Back in the 90's at the tender age of 17, I somehow managed to convince my parents to send me to visit a cousin in Florence, Italy. She was there for a year to complete a Masters in Italian; she never left. One of the things we did together was visit Bologna, a city she had lived in two years prior. Not only is it a beautiful city, it was home to her boyfriend's family. As an honor to me, the visting American Cousin, the matriarch of his famiglia served Sunday Dinner on a Thursday.
This was a very big deal.
There were 6 of us all sitting around the table. The Matriarch was at one end, I was at the other, with my cousin, her boyfriend and his siblings along the sides. It began with the first pasta course: fettucini alfredo. This was quickly followed by the second pasta course: meat ravioli with marinara. Both of the pastas were freshly handmade, as were the sauces. This was the first time in my life I ever tasted fresh pasta; it was delicious. I had a moderate portion of each and my cousin warned me, "Pace yourself, there's a lot more coming." She had been warning me about the volume of food all morning, but I suspected she was exaggerating just a smidge. I was wrong.
Next came a green salad, refreshing the palate before the main course. The main consisted of juicy, flavorful roasted meat along with roasted vegetables. By this point I was getting really full. But the food was amazing and this meal was in my honor so I had to keep going. Along with the roasted meat came a fresh carrot salad that my cousin had told me about earlier. It was just a simple salad of grated carrot soaked in lemon juice. They started passing it around and I said "Ooo, the carrot salad! My cousin told me this was delicious." I tasted it. "It's amazing!" The Matriarch looked around the table and said dramatically (in Italian), "I slave away in the kitchen all day and what does she like? The carrots!?!?" I turned beet red and we all had a nice laugh.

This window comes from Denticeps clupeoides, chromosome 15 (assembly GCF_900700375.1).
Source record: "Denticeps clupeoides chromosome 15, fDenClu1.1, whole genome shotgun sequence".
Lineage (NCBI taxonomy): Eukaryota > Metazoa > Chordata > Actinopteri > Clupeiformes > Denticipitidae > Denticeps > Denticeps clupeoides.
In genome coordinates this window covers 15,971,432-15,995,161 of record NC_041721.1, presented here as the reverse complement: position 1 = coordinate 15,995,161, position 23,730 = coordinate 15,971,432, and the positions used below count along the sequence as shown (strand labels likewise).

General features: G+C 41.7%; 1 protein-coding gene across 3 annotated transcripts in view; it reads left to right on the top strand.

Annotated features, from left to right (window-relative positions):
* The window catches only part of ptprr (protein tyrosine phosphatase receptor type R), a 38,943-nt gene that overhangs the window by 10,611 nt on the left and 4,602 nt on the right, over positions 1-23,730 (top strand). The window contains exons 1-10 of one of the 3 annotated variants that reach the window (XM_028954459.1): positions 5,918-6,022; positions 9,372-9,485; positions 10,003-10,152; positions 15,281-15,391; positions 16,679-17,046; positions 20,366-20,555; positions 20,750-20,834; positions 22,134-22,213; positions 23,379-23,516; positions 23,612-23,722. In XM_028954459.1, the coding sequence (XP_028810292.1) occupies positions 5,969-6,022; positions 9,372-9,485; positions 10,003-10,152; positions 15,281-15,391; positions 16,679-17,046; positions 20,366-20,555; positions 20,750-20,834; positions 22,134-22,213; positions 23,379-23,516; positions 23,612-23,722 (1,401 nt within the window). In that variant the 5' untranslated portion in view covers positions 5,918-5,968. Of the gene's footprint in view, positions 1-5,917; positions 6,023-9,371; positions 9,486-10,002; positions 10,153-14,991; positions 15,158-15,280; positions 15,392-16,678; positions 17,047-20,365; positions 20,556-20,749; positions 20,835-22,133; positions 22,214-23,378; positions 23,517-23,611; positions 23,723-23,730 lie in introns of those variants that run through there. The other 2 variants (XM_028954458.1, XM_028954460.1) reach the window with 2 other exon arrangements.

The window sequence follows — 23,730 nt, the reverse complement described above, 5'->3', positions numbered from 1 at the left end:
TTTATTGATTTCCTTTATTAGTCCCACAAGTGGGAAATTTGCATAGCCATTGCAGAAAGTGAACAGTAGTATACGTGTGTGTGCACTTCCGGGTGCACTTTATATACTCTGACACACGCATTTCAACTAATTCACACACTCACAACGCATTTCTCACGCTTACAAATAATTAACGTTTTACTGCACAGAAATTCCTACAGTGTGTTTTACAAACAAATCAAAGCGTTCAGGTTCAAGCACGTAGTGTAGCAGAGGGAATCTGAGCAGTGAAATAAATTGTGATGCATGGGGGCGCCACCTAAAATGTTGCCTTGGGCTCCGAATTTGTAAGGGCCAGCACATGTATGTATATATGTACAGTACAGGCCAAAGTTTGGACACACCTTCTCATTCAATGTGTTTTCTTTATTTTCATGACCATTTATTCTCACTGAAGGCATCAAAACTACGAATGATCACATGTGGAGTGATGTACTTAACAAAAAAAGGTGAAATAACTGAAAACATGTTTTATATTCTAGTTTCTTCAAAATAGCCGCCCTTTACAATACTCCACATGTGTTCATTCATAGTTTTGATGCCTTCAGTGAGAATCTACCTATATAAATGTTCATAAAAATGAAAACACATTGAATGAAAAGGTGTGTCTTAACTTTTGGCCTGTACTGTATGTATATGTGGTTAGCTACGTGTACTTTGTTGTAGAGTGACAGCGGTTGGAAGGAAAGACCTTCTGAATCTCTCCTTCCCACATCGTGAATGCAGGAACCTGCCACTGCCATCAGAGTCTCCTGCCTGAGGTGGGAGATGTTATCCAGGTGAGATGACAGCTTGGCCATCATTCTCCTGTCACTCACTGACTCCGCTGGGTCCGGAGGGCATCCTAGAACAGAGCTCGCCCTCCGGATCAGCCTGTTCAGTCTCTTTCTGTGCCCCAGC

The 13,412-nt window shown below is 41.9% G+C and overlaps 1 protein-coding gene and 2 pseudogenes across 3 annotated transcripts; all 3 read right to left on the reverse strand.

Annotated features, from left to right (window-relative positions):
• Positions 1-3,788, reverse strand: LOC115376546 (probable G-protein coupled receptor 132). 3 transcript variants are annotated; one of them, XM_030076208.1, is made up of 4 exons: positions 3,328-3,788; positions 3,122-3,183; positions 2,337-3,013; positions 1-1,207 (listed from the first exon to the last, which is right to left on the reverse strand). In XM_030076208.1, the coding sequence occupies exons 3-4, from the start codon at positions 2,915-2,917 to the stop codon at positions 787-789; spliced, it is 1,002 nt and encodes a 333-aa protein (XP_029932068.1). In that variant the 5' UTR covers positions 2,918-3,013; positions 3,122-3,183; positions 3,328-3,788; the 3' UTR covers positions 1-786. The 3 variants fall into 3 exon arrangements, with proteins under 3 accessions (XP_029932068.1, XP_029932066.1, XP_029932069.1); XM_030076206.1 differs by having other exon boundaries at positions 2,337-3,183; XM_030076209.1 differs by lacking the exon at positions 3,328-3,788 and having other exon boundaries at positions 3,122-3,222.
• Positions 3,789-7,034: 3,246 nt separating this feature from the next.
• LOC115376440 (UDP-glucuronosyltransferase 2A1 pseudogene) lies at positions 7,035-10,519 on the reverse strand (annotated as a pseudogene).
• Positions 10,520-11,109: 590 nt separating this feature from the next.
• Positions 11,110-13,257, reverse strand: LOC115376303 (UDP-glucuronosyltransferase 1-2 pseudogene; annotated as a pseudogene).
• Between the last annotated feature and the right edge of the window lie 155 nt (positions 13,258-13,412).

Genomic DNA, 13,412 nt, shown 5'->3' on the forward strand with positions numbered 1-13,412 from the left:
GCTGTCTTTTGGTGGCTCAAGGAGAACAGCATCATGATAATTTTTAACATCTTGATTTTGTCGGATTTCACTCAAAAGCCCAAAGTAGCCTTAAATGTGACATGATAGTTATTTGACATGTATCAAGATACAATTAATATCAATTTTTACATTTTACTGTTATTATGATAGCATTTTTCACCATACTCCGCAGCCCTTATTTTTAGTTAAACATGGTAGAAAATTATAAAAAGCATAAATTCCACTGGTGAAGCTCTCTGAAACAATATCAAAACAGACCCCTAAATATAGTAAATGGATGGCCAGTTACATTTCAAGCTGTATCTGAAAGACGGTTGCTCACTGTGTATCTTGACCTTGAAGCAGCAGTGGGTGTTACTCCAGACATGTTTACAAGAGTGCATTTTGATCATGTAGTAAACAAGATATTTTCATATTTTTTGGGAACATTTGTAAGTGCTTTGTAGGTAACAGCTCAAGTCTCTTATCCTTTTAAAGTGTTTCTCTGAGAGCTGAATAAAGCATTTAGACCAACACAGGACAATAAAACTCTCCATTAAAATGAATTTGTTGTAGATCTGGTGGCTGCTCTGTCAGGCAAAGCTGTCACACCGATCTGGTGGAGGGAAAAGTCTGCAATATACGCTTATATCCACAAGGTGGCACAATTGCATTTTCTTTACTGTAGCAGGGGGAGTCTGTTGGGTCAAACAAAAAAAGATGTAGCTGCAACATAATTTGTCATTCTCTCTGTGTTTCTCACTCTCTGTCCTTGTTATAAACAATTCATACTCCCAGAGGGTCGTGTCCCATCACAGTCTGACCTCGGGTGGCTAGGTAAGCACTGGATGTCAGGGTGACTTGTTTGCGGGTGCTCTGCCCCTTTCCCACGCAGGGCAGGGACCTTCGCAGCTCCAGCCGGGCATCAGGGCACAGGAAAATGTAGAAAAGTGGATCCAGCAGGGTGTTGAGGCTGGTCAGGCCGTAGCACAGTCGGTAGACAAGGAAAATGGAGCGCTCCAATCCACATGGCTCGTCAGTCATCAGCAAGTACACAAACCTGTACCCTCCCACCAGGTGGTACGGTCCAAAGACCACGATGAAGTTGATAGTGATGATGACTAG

You might think that dinner would be almost over, but no, we had two more courses to go! First, the tiramisu, made fresh that morning by the family daughter. This was followed, at last, by pineapple soaked in champagne. Let me repeat. Pineapple soaked in champagne. If you have never tried this, I implore you, soak pineapple in champagne and eat it. It's awesome.
This meal took place well over a decade ago and I can still picture the room, the table, and the people, and taste the stunning variety of delicious dishes. It's resonance in my mind so many years later convinces me that this will remain one of my Most Memorable Meals.
Below is my adaptation of the Matriarch’s Carrot Salad. You can use regular orange carrots, or it would look lovely with assorted carrot colors. There are many ways to modify this recipe, including salt, pepper and olive oil. But I like to keep it simple, like the one in my memory.
Matriarch’s Carrot Salad
1 lb carrots
Juice of one lemon (Meyer is very nice in this salad)
1 clove garlic, minced
¼ cup chopped Italian parsley
Wash and peel carrots. Grate carrots on the large holes of a box grater or shred in a food processor. Put shredded carrots in a large bowl. Add lemon juice to the carrots and toss to coat. At this point, I often put the carrots into the fridge to marinate overnight, but it is not necessary. Next, mix the minced garlic and parsley into the carrots. Allow the salad to sit for about 30 minutes (or longer); serve cold or at room temperature.